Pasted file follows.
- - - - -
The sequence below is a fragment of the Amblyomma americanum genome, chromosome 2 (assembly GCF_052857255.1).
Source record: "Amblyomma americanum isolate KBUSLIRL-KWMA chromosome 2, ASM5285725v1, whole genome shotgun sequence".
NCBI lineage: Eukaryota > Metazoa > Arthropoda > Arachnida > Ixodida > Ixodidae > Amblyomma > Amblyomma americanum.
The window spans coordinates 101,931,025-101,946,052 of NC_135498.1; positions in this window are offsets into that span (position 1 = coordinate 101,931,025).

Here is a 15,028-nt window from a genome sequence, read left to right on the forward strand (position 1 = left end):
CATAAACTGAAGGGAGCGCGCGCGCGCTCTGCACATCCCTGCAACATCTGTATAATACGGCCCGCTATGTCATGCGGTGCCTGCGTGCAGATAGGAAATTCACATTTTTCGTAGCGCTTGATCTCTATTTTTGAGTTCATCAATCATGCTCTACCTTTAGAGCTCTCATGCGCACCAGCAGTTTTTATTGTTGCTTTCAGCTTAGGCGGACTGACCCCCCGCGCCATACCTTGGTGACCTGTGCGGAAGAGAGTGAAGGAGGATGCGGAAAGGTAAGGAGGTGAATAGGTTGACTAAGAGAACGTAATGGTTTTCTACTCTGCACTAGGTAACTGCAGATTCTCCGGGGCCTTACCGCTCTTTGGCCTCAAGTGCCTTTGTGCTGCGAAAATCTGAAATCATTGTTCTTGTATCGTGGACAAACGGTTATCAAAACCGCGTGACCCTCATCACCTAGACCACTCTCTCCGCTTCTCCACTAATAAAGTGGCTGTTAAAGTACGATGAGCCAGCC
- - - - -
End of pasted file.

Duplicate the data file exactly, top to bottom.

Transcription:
The sequence below is a fragment of the Amblyomma americanum genome, chromosome 2 (assembly GCF_052857255.1).
Source record: "Amblyomma americanum isolate KBUSLIRL-KWMA chromosome 2, ASM5285725v1, whole genome shotgun sequence".
NCBI lineage: Eukaryota > Metazoa > Arthropoda > Arachnida > Ixodida > Ixodidae > Amblyomma > Amblyomma americanum.
The window spans coordinates 101,931,025-101,946,052 of NC_135498.1; positions in this window are offsets into that span (position 1 = coordinate 101,931,025).

Here is a 15,028-nt window from a genome sequence, read left to right on the forward strand (position 1 = left end):
CATAAACTGAAGGGAGCGCGCGCGCGCTCTGCACATCCCTGCAACATCTGTATAATACGGCCCGCTATGTCATGCGGTGCCTGCGTGCAGATAGGAAATTCACATTTTTCGTAGCGCTTGATCTCTATTTTTGAGTTCATCAATCATGCTCTACCTTTAGAGCTCTCATGCGCACCAGCAGTTTTTATTGTTGCTTTCAGCTTAGGCGGACTGACCCCCCGCGCCATACCTTGGTGACCTGTGCGGAAGAGAGTGAAGGAGGATGCGGAAAGGTAAGGAGGTGAATAGGTTGACTAAGAGAACGTAATGGTTTTCTACTCTGCACTAGGTAACTGCAGATTCTCCGGGGCCTTACCGCTCTTTGGCCTCAAGTGCCTTTGTGCTGCGAAAATCTGAAATCATTGTTCTTGTATCGTGGACAAACGGTTATCAAAACCGCGTGACCCTCATCACCTAGACCACTCTCTCCGCTTCTCCACTAATAAAGTGGCTGTTAAAGTACGATGAGCCAGCC